OJVA uses technology as a way to include parents that want to be active in club, team and athlete success.

Every club has unique relationships with parents and families. It’s tricky to strike the right balance between involving them in club activities while affording coaches the space to do their job without feeling like they have to look over their shoulders.

But for elite volleyball clubs like Oregon Juniors Volleyball Academy (OJVA), the solution is to include parents in team operations—and the approach is paying dividends.

Obviously, at first, I didn't know what I was doing, but the more you get in and play with it, it's pretty easy to figure out. Paul Scott, OJVA "Hudl Dad"

For a club as large as OJVA, with 13 teams consisting of almost 40 coaches and 200 athletes, the obligation to record practices and matches as well as tag stats loomed large at first. But OJVA staff, like club director Steve Suttich and U15s coach Juno Cruz, saw these jobs as an opportunity to include parents who were eager to contribute.

The club enlisted the help of parents for such foundational tasks. Parent volunteers contribute to club performance, recruiting and player education by equipping coaches and athletes with video and data for every match.

Paul Scott is an example of a “Hudl Dad,” a term coined by OJVA athletes who see Scott in practices and at tournaments assisting coaches. Scott records training sessions and matches so that coaches can focus on developing players. From there, he uploads film to Hudl and even submits matches to Hudl Assist.

“Obviously, at first, I didn't know what I was doing, but the more you get in and play with it, it's pretty easy to figure out,” Scott said.

By entrusting Scott with these tasks, coaches aren’t tied up in logistics. Instead, they’re free to focus their energy on developing athletes and helping them reach their potential.

Paul’s daughter Sophie is a middle blocker on the OJVA 18s Gold. With a shared knowledge of Hudl’s video and data tools, the father-daughter duo spends time together watching film and studying stats.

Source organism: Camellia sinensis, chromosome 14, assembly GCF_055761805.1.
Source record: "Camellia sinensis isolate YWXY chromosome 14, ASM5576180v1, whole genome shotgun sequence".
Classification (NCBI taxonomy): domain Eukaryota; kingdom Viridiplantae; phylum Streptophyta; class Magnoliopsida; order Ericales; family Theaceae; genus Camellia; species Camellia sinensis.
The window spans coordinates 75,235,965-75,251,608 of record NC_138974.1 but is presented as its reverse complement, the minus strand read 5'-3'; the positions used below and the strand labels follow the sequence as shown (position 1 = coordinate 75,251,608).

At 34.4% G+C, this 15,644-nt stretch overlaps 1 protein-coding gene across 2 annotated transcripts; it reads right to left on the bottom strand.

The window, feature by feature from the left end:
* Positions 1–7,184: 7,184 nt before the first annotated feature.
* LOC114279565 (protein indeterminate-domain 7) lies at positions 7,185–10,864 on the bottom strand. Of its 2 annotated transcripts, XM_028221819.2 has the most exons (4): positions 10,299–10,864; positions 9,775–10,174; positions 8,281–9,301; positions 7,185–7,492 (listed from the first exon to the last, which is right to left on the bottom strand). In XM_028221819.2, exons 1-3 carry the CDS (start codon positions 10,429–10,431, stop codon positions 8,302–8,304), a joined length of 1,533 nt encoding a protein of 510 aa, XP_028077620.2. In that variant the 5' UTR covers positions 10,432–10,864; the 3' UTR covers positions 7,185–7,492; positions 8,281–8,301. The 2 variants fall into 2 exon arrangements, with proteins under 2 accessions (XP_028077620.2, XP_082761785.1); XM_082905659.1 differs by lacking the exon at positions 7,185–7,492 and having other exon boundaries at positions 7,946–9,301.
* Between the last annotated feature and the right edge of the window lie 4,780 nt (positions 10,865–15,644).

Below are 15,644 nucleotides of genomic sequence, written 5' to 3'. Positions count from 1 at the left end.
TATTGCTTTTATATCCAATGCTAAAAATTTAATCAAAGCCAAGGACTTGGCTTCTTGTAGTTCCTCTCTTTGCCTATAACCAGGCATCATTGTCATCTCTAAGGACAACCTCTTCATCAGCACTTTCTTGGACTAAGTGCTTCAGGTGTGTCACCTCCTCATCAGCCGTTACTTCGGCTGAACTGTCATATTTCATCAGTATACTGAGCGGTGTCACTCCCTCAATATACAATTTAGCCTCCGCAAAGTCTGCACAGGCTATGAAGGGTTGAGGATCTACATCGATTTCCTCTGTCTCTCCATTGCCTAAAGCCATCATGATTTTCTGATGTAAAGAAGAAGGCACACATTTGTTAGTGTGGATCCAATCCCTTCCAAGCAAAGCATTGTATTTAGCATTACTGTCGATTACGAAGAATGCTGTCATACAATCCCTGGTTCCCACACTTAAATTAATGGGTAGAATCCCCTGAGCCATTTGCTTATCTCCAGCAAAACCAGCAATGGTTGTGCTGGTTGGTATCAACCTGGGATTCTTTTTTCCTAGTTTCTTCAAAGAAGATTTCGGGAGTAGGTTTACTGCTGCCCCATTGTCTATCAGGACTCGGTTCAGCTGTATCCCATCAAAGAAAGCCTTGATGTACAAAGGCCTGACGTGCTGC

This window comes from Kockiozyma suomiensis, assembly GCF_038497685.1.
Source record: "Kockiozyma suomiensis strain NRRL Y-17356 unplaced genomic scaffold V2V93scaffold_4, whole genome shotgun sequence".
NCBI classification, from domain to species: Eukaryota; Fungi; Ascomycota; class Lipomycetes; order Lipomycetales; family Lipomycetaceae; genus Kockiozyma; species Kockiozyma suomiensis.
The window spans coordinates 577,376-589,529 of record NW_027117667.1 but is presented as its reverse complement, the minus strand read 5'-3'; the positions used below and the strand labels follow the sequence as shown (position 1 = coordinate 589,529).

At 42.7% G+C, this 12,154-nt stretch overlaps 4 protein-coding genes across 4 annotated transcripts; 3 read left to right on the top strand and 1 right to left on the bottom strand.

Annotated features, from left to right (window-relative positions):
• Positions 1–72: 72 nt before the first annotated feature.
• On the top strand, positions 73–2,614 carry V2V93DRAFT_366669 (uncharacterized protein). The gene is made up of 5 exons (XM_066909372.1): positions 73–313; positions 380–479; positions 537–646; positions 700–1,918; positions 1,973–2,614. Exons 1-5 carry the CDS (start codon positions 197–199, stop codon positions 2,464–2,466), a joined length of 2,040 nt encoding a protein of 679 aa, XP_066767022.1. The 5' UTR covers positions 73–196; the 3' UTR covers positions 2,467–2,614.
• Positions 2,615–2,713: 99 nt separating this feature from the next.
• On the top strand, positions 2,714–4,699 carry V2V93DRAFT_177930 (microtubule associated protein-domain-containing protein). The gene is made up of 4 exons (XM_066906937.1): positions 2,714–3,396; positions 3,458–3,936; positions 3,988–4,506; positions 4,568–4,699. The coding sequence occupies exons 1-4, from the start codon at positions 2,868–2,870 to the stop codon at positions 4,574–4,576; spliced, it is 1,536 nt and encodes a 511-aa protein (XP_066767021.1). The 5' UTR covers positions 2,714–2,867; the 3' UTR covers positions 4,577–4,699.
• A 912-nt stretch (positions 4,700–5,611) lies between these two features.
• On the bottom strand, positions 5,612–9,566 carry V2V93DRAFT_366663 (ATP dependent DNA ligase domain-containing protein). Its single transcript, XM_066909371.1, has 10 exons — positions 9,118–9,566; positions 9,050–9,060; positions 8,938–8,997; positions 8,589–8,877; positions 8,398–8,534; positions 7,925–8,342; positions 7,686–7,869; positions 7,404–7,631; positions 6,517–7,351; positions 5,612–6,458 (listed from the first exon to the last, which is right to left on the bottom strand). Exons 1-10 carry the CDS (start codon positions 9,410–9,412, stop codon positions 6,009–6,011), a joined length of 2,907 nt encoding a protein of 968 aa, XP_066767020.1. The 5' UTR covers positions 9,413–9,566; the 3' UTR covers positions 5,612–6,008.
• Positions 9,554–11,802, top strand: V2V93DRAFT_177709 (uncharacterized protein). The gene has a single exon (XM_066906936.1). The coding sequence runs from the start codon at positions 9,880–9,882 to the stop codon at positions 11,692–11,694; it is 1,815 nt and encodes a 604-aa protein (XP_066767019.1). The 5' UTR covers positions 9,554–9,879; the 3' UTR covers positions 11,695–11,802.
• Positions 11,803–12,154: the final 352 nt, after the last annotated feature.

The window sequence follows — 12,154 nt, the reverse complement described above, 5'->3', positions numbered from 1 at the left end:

For parents that don’t want to be a “Hudl Dad” but still want to be involved, video and data offer objective insights into athlete performance. They’re tools that enable all parties—coaches, athletes and parents—to communicate clearly and without bias.

“Hudl has impacted the team as a whole in regards to the parents and players together with me,” Cruz said. “Me be being blunt with them in regards to now, ‘hey, listen, this is what your daughter is doing and how she's doing in the in the game’ versus me just saying it and then not [having that] understanding.

“And now we're able to actually inform them and say, ‘Hey, listen, this is how it works. This is how we're doing this.’ And now the parent coach communication is a lot better.”

The success of any club comes down to creating clear lines of communication and developing systems to ensure the sum is greater than the parts. By inviting parents to be active members in the day-to-day duties of the club, there are more opportunities for meaningful contributions across the board.

Club directors get buy-in from parents who are using the tools that the club invests in. Coaches spend less time micromanaging tasks that are outside of their area of expertise. Athletes gain a wider support system with ample resources to grow and get recruited. And parents deliver substantial assets that impact athlete, team and club goals.

OJVA not only uses Hudl as a platform for performance analysis, but also to mobilize key stakeholders so that everyone is building towards success—together.

Hudl offers club-wide packages, making it easy and affordable to offer everyone at your club industry-leading video and data solutions.

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